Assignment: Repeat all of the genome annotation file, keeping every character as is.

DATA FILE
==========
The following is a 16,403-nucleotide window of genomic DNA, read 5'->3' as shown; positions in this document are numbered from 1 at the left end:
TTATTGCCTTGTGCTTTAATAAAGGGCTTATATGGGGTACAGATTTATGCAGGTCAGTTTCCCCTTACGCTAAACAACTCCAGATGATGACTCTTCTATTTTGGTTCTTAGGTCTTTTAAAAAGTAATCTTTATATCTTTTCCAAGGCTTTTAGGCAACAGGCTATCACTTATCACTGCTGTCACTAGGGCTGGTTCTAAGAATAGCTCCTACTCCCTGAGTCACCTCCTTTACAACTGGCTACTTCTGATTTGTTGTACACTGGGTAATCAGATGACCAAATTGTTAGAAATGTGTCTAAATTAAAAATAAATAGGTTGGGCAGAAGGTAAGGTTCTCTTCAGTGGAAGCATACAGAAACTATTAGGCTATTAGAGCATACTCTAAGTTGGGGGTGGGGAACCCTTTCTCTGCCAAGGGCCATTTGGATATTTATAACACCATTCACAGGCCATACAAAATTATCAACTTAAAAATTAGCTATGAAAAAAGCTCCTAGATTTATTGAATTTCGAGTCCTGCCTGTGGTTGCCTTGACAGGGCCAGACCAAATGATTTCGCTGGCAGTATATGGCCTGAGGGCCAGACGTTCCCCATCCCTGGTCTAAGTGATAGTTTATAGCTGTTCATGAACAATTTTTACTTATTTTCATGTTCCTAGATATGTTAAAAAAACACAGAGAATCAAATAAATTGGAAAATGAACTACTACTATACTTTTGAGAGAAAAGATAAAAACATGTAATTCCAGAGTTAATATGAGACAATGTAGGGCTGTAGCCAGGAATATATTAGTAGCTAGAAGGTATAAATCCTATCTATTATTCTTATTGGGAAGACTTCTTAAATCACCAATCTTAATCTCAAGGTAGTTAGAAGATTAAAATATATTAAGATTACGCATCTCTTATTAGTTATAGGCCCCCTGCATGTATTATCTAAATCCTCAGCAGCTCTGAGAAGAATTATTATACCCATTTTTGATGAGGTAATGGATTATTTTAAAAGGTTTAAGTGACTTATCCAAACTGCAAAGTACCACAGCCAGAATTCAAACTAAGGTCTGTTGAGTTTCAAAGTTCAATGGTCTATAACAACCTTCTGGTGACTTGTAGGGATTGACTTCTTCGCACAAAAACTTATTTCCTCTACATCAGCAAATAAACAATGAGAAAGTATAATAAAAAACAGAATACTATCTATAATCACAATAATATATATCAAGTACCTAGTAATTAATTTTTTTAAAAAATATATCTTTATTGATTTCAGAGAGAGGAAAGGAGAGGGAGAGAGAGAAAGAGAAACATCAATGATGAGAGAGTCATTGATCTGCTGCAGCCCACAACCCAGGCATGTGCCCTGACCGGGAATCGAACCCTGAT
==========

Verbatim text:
The following is a 16,403-nucleotide window of genomic DNA, read 5'->3' as shown; positions in this document are numbered from 1 at the left end:
TTATTGCCTTGTGCTTTAATAAAGGGCTTATATGGGGTACAGATTTATGCAGGTCAGTTTCCCCTTACGCTAAACAACTCCAGATGATGACTCTTCTATTTTGGTTCTTAGGTCTTTTAAAAAGTAATCTTTATATCTTTTCCAAGGCTTTTAGGCAACAGGCTATCACTTATCACTGCTGTCACTAGGGCTGGTTCTAAGAATAGCTCCTACTCCCTGAGTCACCTCCTTTACAACTGGCTACTTCTGATTTGTTGTACACTGGGTAATCAGATGACCAAATTGTTAGAAATGTGTCTAAATTAAAAATAAATAGGTTGGGCAGAAGGTAAGGTTCTCTTCAGTGGAAGCATACAGAAACTATTAGGCTATTAGAGCATACTCTAAGTTGGGGGTGGGGAACCCTTTCTCTGCCAAGGGCCATTTGGATATTTATAACACCATTCACAGGCCATACAAAATTATCAACTTAAAAATTAGCTATGAAAAAAGCTCCTAGATTTATTGAATTTCGAGTCCTGCCTGTGGTTGCCTTGACAGGGCCAGACCAAATGATTTCGCTGGCAGTATATGGCCTGAGGGCCAGACGTTCCCCATCCCTGGTCTAAGTGATAGTTTATAGCTGTTCATGAACAATTTTTACTTATTTTCATGTTCCTAGATATGTTAAAAAAACACAGAGAATCAAATAAATTGGAAAATGAACTACTACTATACTTTTGAGAGAAAAGATAAAAACATGTAATTCCAGAGTTAATATGAGACAATGTAGGGCTGTAGCCAGGAATATATTAGTAGCTAGAAGGTATAAATCCTATCTATTATTCTTATTGGGAAGACTTCTTAAATCACCAATCTTAATCTCAAGGTAGTTAGAAGATTAAAATATATTAAGATTACGCATCTCTTATTAGTTATAGGCCCCCTGCATGTATTATCTAAATCCTCAGCAGCTCTGAGAAGAATTATTATACCCATTTTTGATGAGGTAATGGATTATTTTAAAAGGTTTAAGTGACTTATCCAAACTGCAAAGTACCACAGCCAGAATTCAAACTAAGGTCTGTTGAGTTTCAAAGTTCAATGGTCTATAACAACCTTCTGGTGACTTGTAGGGATTGACTTCTTCGCACAAAAACTTATTTCCTCTACATCAGCAAATAAACAATGAGAAAGTATAATAAAAAACAGAATACTATCTATAATCACAATAATATATATCAAGTACCTAGTAATTAATTTTTTTAAAAAATATATCTTTATTGATTTCAGAGAGAGGAAAGGAGAGGGAGAGAGAGAAAGAGAAACATCAATGATGAGAGAGTCATTGATCTGCTGCAGCCCACAACCCAGGCATGTGCCCTGACCGGGAATCGAACCCTGAT